Simple credit control measures could help one in ten businesses nationwide to stay operational in the face of delayed payments.
According to figures from Yorkshire Bank and its north-of-the-border equivalent, Clydesdale Bank, 10% of companies would not be able to survive if their clients took over 90 days to pay their invoices.
But head of invoice finance Martin Rothera says simple measures can help companies to prepare for any disturbances to their cashflow - and figures from the banks show how these strategies are helping to cut down on delays for many businesses.
Avoiding a Bad Debt Headache
Mr Rothera says that bad debts and late payments are "a headache" for businesses, particularly those which are profitable and ambitious, but whose disturbed cashflow means growth is more difficult to achieve.
In some cases, this is leading to firms taking out insurance to protect them against lost credit - effectively paying upfront to offset the fear of a customer developing a bad debt.
An alternative to this would be to invest in improved invoicing and payments collection processes, providing ongoing improvements to help protect cashflow.
Mr Rothera says:
"Adopting simple procedures, such as agreeing payment terms and conditions upfront, or using incentives for early payments, can have positive effects.
"However, if late payments are a concern or are restricting cashflow, it is important to be rigorous in the debt collection process."
That, he says, means seeking a "swift resolution", enlisting the help of debt collection services, and even going so far as to record any conversations with the debtor.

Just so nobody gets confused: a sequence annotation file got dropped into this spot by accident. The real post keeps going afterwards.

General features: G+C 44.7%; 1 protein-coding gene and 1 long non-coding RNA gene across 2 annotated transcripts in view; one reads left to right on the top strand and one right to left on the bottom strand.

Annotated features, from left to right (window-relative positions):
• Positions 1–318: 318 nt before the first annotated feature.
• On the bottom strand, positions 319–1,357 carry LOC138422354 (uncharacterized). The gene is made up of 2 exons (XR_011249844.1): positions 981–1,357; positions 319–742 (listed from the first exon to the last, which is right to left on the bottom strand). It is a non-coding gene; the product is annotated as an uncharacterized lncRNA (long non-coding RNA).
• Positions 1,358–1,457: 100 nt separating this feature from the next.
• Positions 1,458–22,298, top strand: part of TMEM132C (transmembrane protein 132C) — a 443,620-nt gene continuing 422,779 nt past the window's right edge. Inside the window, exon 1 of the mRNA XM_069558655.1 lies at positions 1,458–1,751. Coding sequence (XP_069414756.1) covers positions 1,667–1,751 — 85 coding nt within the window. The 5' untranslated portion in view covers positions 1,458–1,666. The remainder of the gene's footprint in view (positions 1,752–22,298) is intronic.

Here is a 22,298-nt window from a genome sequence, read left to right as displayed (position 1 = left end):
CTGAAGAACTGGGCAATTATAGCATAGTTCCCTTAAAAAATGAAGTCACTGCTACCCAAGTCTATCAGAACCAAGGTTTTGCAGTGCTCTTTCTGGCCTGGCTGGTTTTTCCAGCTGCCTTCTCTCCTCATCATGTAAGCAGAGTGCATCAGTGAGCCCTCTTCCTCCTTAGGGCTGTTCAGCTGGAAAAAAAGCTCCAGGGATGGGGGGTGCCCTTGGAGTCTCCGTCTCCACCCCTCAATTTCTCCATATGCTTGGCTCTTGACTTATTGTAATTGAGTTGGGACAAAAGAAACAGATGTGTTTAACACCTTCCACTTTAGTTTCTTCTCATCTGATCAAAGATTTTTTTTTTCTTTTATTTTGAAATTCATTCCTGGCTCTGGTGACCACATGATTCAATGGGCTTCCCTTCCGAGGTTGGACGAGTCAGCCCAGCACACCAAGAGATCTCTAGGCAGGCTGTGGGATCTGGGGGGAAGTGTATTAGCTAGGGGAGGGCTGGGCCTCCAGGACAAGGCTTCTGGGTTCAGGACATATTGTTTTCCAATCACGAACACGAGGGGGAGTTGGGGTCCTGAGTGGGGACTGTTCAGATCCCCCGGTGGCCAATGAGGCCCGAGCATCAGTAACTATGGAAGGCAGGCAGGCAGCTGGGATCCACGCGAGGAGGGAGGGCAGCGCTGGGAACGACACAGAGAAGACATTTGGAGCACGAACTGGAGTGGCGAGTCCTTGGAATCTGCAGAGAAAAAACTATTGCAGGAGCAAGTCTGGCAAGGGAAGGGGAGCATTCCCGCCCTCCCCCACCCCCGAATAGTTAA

Swift Progress on Credit Control
The advice comes amid a climate of tighter focus on credit control for many companies, as evidenced by the banks' survey.
In the research, conducted among customers of the Clydesdale and Yorkshire Bank Invoice Finance team, 13% reported that their sales have increased since the beginning of 2011.
Clearly, this suggests that ground-level conditions are improving throughout the UK economy - but this still leaves the study's headline figure of 10% of firms whose survival relies on prompt payment.
Mr Rothera explains that consistent cashflow is a must for businesses that need to buy stock, pay wages, and meet the costs of their own invoices for goods and services.
And it seems the banks' invoice finance customers are acting to preserve their cashflow, as the average time taken to settle invoices now stands at 49 days - a three-day improvement over the past ten months.
This means £6.7 billion of payments are progressing faster, allowing the recipient companies to pay their own invoices faster in turn, and to make investments into growth that will benefit both themselves and the wider economy.
Across the board, the research demonstrates the value of keeping a close eye on credit control, both in financial terms and in terms of the overall health of a business.
However, with the average payment still taking seven weeks to clear, there is still more to be done for firms who would like to see their invoices settled sooner by clients of all sizes.
If your company would like to improve it's collection times then take a look at our co-sourced credit management solution First Call Plus. This service outsources the day to day credit management and collection activities of your business for a fixed monthly fee.